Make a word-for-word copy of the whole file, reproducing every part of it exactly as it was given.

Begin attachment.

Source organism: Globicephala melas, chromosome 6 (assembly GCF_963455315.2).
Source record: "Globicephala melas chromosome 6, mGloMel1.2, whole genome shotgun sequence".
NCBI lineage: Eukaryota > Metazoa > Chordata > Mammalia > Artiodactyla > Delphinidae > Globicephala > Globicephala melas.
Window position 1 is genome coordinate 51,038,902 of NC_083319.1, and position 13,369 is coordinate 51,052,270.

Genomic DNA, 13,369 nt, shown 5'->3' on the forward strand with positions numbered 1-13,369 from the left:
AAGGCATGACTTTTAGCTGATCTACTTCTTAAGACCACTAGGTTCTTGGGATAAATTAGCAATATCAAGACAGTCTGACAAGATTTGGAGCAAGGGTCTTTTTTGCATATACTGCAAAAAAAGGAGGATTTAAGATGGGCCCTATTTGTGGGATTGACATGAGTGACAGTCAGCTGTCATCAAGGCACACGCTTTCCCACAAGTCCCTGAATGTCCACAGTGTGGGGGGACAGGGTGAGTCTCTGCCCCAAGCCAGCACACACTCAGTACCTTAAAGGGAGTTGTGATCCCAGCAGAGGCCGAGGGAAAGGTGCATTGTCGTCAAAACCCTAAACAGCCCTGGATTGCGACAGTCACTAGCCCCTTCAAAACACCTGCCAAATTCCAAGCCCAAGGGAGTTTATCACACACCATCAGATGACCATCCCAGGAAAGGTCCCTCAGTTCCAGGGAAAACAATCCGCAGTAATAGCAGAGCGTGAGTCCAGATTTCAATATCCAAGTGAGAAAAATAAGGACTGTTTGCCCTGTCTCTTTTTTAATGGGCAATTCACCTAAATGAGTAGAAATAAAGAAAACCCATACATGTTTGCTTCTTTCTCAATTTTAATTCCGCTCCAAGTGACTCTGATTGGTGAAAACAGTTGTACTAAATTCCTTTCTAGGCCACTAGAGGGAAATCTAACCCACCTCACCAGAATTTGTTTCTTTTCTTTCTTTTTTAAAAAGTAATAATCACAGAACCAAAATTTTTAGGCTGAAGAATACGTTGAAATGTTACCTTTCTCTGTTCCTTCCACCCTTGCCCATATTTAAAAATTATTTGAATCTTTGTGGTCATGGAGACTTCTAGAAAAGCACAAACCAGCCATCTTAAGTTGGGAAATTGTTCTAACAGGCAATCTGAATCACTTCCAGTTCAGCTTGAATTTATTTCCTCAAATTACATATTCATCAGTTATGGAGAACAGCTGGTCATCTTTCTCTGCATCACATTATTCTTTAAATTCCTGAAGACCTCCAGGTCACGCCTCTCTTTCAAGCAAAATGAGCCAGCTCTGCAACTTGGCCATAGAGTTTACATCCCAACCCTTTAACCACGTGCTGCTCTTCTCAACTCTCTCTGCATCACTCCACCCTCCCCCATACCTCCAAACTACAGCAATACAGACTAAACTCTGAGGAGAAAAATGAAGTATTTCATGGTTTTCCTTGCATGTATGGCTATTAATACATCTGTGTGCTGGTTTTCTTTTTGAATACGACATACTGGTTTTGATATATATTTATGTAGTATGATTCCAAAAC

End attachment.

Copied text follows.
Source organism: Globicephala melas, chromosome 6 (assembly GCF_963455315.2).
Source record: "Globicephala melas chromosome 6, mGloMel1.2, whole genome shotgun sequence".
NCBI lineage: Eukaryota > Metazoa > Chordata > Mammalia > Artiodactyla > Delphinidae > Globicephala > Globicephala melas.
Window position 1 is genome coordinate 51,038,902 of NC_083319.1, and position 13,369 is coordinate 51,052,270.

Genomic DNA, 13,369 nt, shown 5'->3' on the forward strand with positions numbered 1-13,369 from the left:
AAGGCATGACTTTTAGCTGATCTACTTCTTAAGACCACTAGGTTCTTGGGATAAATTAGCAATATCAAGACAGTCTGACAAGATTTGGAGCAAGGGTCTTTTTTGCATATACTGCAAAAAAAGGAGGATTTAAGATGGGCCCTATTTGTGGGATTGACATGAGTGACAGTCAGCTGTCATCAAGGCACACGCTTTCCCACAAGTCCCTGAATGTCCACAGTGTGGGGGGACAGGGTGAGTCTCTGCCCCAAGCCAGCACACACTCAGTACCTTAAAGGGAGTTGTGATCCCAGCAGAGGCCGAGGGAAAGGTGCATTGTCGTCAAAACCCTAAACAGCCCTGGATTGCGACAGTCACTAGCCCCTTCAAAACACCTGCCAAATTCCAAGCCCAAGGGAGTTTATCACACACCATCAGATGACCATCCCAGGAAAGGTCCCTCAGTTCCAGGGAAAACAATCCGCAGTAATAGCAGAGCGTGAGTCCAGATTTCAATATCCAAGTGAGAAAAATAAGGACTGTTTGCCCTGTCTCTTTTTTAATGGGCAATTCACCTAAATGAGTAGAAATAAAGAAAACCCATACATGTTTGCTTCTTTCTCAATTTTAATTCCGCTCCAAGTGACTCTGATTGGTGAAAACAGTTGTACTAAATTCCTTTCTAGGCCACTAGAGGGAAATCTAACCCACCTCACCAGAATTTGTTTCTTTTCTTTCTTTTTTAAAAAGTAATAATCACAGAACCAAAATTTTTAGGCTGAAGAATACGTTGAAATGTTACCTTTCTCTGTTCCTTCCACCCTTGCCCATATTTAAAAATTATTTGAATCTTTGTGGTCATGGAGACTTCTAGAAAAGCACAAACCAGCCATCTTAAGTTGGGAAATTGTTCTAACAGGCAATCTGAATCACTTCCAGTTCAGCTTGAATTTATTTCCTCAAATTACATATTCATCAGTTATGGAGAACAGCTGGTCATCTTTCTCTGCATCACATTATTCTTTAAATTCCTGAAGACCTCCAGGTCACGCCTCTCTTTCAAGCAAAATGAGCCAGCTCTGCAACTTGGCCATAGAGTTTACATCCCAACCCTTTAACCACGTGCTGCTCTTCTCAACTCTCTCTGCATCACTCCACCCTCCCCCATACCTCCAAACTACAGCAATACAGACTAAACTCTGAGGAGAAAAATGAAGTATTTCATGGTTTTCCTTGCATGTATGGCTATTAATACATCTGTGTGCTGGTTTTCTTTTTGAATACGACATACTGGTTTTGATATATATTTATGTAGTATGATTCCAAAAC